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Pleuritic Chest Pain


The pleuritic chest pain can be defined as one the symptoms of pleurisy. Pleurisy is a medical condition, in which the membrane that surrounds the lungs and the chest cavity becomes inflamed (pleura). The inflammation occurs, as you will see, due to an infectious process or as a direct result of different damaging factors. The pleuritic chest pain is often the first symptom of pleurisy.

What does pleuritic chest pain feel like?

The pleuritic chest pain is intense and sharp, appearing when the patient is trying to breathe. Some patients describe the pleuritic chest pain as stabbing or they compare it to a burning sensation. Others present the pain as rather dull, being located in either the right or the left side of the chest (depending on the part of the body that was affected). The pleuritic chest pain can be aggravated by breathing, coughing or even sneezing. The pain can irradiate from the chest to the shoulder or back area (referred pain).

Signs and Symptoms

These are the signs and symptoms of pleurisy that can accompany the characteristic pleuritic chest pain:

  • Coughing – most common, the patients suffer from a dry cough (no expectoration)
  • Fever and chills – these occur as the body is trying to fight the infection
  • The breathing can become impaired – shallow and rapid
  • One might experience shortness of breath
  • Increased cardiac rhythm is also present (also known as tachycardia)
  • If the infection is caused by a bacterial agent, the patient might experience a sore throat, with arthralgia and inflammation
  • Overall fatigue or weakness
  • Cyanosis in case of severe breathing difficulties


These are the most common causes that lead to the appearance of pleurisy, and thus to the pleuritic chest pain:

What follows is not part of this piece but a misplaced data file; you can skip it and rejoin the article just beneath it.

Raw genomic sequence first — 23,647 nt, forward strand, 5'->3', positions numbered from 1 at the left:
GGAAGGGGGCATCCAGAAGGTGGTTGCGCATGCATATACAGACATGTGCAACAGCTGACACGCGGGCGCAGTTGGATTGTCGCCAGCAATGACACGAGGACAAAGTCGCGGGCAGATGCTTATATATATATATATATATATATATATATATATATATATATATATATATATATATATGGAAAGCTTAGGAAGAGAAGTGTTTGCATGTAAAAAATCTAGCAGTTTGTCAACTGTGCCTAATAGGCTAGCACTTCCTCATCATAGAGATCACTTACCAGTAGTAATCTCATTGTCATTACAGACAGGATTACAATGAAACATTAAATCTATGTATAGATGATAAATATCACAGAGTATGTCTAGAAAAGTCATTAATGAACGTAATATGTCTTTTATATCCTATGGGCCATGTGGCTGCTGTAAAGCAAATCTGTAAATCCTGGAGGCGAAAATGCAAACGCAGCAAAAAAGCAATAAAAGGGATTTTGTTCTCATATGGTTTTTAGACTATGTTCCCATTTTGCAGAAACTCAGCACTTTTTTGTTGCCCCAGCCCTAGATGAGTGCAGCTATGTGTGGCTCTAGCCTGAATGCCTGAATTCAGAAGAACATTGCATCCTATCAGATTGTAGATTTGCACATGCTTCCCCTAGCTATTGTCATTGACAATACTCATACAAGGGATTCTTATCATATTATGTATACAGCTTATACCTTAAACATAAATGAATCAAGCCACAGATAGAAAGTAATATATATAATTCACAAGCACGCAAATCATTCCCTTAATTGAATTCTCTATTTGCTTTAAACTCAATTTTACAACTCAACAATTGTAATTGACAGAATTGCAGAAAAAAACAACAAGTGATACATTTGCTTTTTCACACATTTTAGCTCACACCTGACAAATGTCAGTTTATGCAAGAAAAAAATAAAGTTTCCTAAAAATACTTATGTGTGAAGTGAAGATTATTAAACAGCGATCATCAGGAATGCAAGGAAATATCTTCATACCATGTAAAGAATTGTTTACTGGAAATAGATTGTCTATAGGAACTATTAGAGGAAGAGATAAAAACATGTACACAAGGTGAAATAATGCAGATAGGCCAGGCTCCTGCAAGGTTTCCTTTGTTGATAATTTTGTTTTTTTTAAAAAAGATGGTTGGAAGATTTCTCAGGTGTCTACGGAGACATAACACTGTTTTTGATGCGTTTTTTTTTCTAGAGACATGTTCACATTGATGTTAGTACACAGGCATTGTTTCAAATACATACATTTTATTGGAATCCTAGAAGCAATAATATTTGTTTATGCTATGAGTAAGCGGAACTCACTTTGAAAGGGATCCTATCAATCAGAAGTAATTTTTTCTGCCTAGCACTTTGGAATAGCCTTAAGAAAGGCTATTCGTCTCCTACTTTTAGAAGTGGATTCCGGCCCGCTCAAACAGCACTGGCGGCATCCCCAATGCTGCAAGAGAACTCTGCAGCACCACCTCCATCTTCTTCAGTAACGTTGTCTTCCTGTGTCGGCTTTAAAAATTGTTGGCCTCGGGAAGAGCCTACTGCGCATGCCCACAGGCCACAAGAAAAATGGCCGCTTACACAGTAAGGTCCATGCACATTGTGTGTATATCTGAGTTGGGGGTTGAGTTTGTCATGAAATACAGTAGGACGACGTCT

• Infection with different viruses
    • Most common viral infections include the following microorganisms: influenza and parainfluenza, EBV, adenovirus, cytomegalovirus, RSV and coxsackievirus
  • Other infections
    • Fungal
    • Parasitic
  • Aortic dissection – tear in the interior wall of the aorta (emergency intervention required)
  • Autoimmune disorders
    • Systemic lupus erythematosus
    • Drug-induced lupus erythematosus
    • Autoimmune hepatitis
    • Rheumatoid arthritis
  • Pneumonia
  • Tuberculosis
  • Injury to the chest – caused by blunt force (penetrating into the chest)
    • Fracture of the ribs
    • Rupturing of the esophagus
  • Familial Mediterranean fever
    • Inherited condition
    • Can lead to the appearance of the pleuritic chest pain, along with the high-running fever and abdominal swelling
  • Surgical intervention on the heart
    • Bypass grafting – surgical intervention performed at the level of the coronary arteries
  • Heart disease
    • Ischemia
    • Inflammation of the pericardium (pericarditis)
    • Congestive heart failure
  • Spastic colon (inflammatory bowel disease)
  • Neoplastic growths
    • Cancer of the lungs
    • Lymphoma (cancer at the level of the lymphatic system)
  • Lung disease
    • Cystic fibrosis
    • Sarcoidosis
    • Asbestosis
    • Lymphangioleiomyomatosis
    • Mesothelioma
    • Pneumothorax (collapsed lung – emergency medical intervention is required)
    • Pulmonary embolism – Caused by a blood clot in one of the lungs
  • Idiopathic pain
    • No identifiable cause identified, despite the patient presenting the above-mentioned symptoms
  • Pancreatitis
  • Cirrhosis of the liver
  • Kidney failure
  • Adverse reaction/side-effect of medication
    • Medication for tuberculosis – isoniazid
    • Cancer medication – methotrexate, procarbazine
    • Medication for autoimmune disorders – hydralazine, procainamide, phenytoin, quinidine.


The treatment for the pleuritic chest pain and the other symptoms presented by patients diagnosed with pleurisy has the following objectives: relief from the symptoms mentioned above, removal of the fluid/air/blood that has occupied the pleural space (leading to the inflammation) and the treatment of the underlying conditions that has led to such problems in the first place. It is important to remember that the removal of the fluid/air/blood is essential, so as to prevent the collapse of the respective lung.